He told the Commons:
Almost the whole of England is now in a form of lockdown and for my constituents in Leicester, and I’m sure the constituents of MPs from Greater Manchester, will be deeply worried that our areas have now been in a form of restriction for months and months and months. It’s having a huge impact on families and small businesses.
Ashworth questioned if mass lateral flow testing is not enough to contain the spread of coronavirus given Liverpool will move up a tier, also noting: “We will vote for the regulations tonight because the situation we’re in is truly horrific.”
He added the virus is “out of control”, asked for assurances over oxygen supplies for hospitals, and said frontline NHS staff need the “protection of the vaccine ASAP”.
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Steve Rotheram, the metro mayor for the Liverpool City Region, which will be in tier 3 from Thursday, said about the announcement of tougher restrictions for large parts of England:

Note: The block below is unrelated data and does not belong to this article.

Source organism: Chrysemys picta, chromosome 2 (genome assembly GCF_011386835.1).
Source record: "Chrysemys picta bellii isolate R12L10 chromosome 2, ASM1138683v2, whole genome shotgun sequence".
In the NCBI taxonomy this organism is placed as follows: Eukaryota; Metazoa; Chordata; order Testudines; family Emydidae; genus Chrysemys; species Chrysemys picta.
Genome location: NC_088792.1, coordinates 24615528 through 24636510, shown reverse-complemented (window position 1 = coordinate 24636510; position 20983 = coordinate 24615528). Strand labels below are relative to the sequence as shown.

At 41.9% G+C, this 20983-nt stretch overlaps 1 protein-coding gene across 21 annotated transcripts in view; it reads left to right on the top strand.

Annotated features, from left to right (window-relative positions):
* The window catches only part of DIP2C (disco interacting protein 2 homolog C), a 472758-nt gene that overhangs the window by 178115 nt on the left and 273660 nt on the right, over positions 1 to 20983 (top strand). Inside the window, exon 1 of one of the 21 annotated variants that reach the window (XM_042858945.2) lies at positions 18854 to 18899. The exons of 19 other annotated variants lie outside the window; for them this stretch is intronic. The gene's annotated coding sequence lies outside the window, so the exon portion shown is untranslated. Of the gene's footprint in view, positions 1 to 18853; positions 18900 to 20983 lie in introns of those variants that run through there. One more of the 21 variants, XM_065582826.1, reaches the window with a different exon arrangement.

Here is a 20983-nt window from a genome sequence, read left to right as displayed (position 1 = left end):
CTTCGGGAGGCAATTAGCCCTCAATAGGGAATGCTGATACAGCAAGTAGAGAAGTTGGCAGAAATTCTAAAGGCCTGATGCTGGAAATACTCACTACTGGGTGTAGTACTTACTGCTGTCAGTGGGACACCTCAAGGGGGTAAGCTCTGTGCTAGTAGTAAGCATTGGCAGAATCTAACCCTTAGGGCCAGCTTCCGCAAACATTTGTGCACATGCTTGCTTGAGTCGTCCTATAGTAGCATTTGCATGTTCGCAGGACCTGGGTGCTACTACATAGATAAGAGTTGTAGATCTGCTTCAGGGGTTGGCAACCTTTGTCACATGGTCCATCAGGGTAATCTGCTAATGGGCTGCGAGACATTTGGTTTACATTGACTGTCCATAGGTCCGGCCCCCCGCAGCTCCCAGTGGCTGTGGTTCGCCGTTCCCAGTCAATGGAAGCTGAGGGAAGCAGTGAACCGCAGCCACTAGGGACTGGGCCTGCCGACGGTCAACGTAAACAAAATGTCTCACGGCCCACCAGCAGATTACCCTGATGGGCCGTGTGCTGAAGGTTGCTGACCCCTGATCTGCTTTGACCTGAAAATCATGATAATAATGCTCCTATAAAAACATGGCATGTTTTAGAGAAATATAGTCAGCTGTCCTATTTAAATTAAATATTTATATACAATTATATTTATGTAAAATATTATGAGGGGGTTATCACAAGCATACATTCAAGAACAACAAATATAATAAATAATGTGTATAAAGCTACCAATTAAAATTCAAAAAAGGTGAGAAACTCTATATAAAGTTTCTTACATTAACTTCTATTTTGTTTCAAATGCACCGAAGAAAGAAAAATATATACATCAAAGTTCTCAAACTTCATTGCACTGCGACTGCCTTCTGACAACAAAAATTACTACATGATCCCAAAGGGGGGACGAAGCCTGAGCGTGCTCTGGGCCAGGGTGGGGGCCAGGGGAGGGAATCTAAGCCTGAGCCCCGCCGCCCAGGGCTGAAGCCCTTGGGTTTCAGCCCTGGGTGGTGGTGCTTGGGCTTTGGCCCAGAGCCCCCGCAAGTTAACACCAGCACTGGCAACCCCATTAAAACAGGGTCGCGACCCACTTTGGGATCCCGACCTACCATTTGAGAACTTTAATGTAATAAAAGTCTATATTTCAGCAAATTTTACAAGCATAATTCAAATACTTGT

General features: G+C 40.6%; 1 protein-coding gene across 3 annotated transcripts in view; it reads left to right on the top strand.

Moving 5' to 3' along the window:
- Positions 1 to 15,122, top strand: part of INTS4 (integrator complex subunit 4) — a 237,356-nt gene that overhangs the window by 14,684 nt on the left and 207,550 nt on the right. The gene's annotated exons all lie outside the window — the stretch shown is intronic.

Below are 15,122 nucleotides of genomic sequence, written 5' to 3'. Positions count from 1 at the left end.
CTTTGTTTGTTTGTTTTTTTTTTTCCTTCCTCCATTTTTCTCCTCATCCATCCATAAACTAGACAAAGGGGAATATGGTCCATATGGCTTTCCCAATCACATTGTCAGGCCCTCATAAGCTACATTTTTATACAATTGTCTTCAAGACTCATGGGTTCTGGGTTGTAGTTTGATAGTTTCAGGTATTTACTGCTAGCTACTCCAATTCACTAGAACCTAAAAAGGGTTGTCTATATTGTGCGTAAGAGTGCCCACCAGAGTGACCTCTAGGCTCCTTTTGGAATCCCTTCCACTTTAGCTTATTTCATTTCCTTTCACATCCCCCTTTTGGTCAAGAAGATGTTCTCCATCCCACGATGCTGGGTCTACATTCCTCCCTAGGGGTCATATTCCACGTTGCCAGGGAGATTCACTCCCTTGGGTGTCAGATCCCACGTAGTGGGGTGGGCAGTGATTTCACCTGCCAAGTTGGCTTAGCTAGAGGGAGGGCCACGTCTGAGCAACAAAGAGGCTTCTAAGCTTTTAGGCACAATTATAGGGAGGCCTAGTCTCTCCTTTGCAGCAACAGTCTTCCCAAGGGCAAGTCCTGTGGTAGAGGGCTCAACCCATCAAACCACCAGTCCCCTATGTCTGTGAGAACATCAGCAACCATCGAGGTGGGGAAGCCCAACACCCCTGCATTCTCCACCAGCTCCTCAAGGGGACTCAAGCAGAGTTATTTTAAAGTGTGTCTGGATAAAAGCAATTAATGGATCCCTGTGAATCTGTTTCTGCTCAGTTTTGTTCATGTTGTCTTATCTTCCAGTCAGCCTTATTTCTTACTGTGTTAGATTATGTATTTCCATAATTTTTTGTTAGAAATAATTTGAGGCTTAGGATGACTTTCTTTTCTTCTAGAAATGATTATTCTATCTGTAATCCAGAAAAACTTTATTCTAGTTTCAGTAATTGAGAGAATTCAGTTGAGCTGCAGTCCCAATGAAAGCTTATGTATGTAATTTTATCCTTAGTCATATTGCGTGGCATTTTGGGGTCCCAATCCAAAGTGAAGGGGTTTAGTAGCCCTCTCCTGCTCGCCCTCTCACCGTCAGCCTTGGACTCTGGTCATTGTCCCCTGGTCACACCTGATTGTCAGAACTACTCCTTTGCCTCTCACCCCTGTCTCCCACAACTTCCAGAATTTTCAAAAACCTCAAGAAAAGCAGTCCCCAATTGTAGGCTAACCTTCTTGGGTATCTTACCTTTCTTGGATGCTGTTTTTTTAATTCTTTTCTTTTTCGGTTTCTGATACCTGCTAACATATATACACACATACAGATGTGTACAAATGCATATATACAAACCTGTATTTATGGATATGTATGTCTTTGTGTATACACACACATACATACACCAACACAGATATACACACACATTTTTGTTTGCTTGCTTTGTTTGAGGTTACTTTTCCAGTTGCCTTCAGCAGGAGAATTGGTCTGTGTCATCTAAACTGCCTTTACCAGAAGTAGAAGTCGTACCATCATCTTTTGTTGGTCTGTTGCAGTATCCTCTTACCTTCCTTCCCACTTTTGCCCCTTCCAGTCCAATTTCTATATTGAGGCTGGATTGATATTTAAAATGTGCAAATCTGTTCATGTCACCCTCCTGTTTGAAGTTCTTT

Despite our area leading on many of the medical developments in the fight against Covid, we have seen transmission rates rise recently in every part of our city region, leading to a worrying uptick in positive cases.
At the same time cases have risen at alarming rates across the rest of the country, threatening to push our NHS to its limits.
Being placed into tier 3 today is something that none of us wanted but I hope that these new measures help to slow down and contain the spread of the virus quickly.”
He promised to support local businesses and called for more government assistance.
We have seen throughout the past 10 months that restrictions can only suppress the virus for a limited period of time.
That’s why I have called on ministers to bring forward plans to rapidly increase the speed of the vaccine rollout, so that we can return to some sort of normality for good at the earliest opportunity.
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Three-quarters of England to move to tier 4 from Thursday
The UK health minister, Matt Hancock, told MP’s on Wednesday that three-quarters of England would be in tier 4 from Thursday, adding that this was “absolutely necessary”.